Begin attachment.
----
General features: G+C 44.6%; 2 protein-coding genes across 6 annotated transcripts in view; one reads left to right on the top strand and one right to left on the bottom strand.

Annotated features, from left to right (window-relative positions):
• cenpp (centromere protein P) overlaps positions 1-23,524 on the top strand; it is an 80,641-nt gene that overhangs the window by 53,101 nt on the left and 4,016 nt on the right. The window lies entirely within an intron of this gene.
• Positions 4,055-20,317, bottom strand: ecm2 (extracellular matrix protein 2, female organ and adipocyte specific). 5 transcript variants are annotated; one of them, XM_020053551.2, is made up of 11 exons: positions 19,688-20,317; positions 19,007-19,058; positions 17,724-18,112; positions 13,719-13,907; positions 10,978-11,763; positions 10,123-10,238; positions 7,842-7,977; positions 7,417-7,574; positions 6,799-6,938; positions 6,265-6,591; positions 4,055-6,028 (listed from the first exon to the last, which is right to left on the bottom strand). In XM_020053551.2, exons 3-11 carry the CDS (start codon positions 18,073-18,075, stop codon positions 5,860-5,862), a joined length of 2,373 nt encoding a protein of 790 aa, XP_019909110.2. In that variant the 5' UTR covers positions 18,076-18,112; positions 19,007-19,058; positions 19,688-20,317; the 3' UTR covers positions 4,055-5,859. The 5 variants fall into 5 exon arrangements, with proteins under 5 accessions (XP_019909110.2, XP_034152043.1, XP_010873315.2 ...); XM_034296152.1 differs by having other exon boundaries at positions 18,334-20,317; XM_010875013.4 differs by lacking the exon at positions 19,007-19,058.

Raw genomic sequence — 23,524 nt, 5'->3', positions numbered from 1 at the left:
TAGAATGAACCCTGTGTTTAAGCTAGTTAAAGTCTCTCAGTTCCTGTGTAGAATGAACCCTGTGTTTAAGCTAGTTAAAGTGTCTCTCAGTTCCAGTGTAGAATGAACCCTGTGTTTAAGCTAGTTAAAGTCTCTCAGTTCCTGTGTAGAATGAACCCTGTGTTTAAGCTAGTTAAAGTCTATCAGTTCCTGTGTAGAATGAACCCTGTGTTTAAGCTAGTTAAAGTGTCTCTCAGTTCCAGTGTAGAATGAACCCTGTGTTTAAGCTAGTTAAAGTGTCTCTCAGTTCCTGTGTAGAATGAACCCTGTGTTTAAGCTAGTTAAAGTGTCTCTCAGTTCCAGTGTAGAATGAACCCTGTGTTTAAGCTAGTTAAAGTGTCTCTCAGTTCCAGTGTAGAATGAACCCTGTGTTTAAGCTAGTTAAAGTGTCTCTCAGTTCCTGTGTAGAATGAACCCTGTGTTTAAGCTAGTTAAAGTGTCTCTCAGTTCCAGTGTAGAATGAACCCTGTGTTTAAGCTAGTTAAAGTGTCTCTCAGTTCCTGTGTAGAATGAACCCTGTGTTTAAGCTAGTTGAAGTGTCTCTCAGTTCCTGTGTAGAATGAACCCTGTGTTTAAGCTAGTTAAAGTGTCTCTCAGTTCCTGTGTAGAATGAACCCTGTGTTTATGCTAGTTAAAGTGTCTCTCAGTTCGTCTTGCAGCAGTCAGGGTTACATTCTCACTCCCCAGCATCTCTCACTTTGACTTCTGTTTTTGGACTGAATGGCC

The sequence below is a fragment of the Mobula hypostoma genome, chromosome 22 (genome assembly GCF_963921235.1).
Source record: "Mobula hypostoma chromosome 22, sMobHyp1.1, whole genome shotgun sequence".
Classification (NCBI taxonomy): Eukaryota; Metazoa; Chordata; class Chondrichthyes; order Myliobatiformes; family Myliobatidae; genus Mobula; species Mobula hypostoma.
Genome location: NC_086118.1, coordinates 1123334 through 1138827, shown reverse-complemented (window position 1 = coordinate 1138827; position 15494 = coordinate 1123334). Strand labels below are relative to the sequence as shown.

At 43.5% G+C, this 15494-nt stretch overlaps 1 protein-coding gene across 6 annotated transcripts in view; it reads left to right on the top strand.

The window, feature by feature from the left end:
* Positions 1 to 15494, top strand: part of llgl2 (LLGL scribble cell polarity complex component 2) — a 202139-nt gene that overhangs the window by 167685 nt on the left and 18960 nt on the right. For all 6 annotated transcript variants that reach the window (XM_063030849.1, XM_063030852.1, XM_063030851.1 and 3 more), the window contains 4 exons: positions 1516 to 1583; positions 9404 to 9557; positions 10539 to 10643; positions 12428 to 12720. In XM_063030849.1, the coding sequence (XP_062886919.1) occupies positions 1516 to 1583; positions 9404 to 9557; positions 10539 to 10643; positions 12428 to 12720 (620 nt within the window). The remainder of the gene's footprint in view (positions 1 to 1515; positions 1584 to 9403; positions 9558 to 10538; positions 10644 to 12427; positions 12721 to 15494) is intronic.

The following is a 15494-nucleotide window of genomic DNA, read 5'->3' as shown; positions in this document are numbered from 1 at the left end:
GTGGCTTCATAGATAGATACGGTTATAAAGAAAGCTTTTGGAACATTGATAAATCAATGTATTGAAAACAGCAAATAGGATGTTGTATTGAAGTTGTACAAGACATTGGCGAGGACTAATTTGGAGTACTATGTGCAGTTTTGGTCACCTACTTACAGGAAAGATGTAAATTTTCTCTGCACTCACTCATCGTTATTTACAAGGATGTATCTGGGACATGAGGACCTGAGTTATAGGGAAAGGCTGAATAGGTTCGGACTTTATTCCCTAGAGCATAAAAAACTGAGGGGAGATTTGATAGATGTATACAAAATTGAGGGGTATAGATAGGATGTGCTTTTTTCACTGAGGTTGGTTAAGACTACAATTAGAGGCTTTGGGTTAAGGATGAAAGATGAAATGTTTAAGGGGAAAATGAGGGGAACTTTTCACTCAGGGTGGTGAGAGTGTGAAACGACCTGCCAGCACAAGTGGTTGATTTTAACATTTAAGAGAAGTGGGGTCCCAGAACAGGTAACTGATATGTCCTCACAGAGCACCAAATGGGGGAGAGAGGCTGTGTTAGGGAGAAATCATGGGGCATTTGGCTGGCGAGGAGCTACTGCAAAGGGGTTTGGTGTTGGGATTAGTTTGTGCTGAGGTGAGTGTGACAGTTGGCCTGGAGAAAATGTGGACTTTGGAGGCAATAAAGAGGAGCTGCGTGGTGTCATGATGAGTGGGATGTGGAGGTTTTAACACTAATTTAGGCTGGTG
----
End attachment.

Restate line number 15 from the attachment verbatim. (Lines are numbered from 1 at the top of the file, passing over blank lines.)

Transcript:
GTGGCTTCATAGATAGATACGGTTATAAAGAAAGCTTTTGGAACATTGATAAATCAATGTATTGAAAACAGCAAATAGGATGTTGTATTGAAGTTGTACAAGACATTGGCGAGGACTAATTTGGAGTACTATGTGCAGTTTTGGTCACCTACTTACAGGAAAGATGTAAATTTTCTCTGCACTCACTCATCGTTATTTACAAGGATGTATCTGGGACATGAGGACCTGAGTTATAGGGAAAGGCTGAATAGGTTCGGACTTTATTCCCTAGAGCATAAAAAACTGAGGGGAGATTTGATAGATGTATACAAAATTGAGGGGTATAGATAGGATGTGCTTTTTTCACTGAGGTTGGTTAAGACTACAATTAGAGGCTTTGGGTTAAGGATGAAAGATGAAATGTTTAAGGGGAAAATGAGGGGAACTTTTCACTCAGGGTGGTGAGAGTGTGAAACGACCTGCCAGCACAAGTGGTTGATTTTAACATTTAAGAGAAGTGGGGTCCCAGAACAGGTAACTGATATGTCCTCACAGAGCACCAAATGGGGGAGAGAGGCTGTGTTAGGGAGAAATCATGGGGCATTTGGCTGGCGAGGAGCTACTGCAAAGGGGTTTGGTGTTGGGATTAGTTTGTGCTGAGGTGAGTGTGACAGTTGGCCTGGAGAAAATGTGGACTTTGGAGGCAATAAAGAGGAGCTGCGTGGTGTCATGATGAGTGGGATGTGGAGGTTTTAACACTAATTTAGGCTGGTG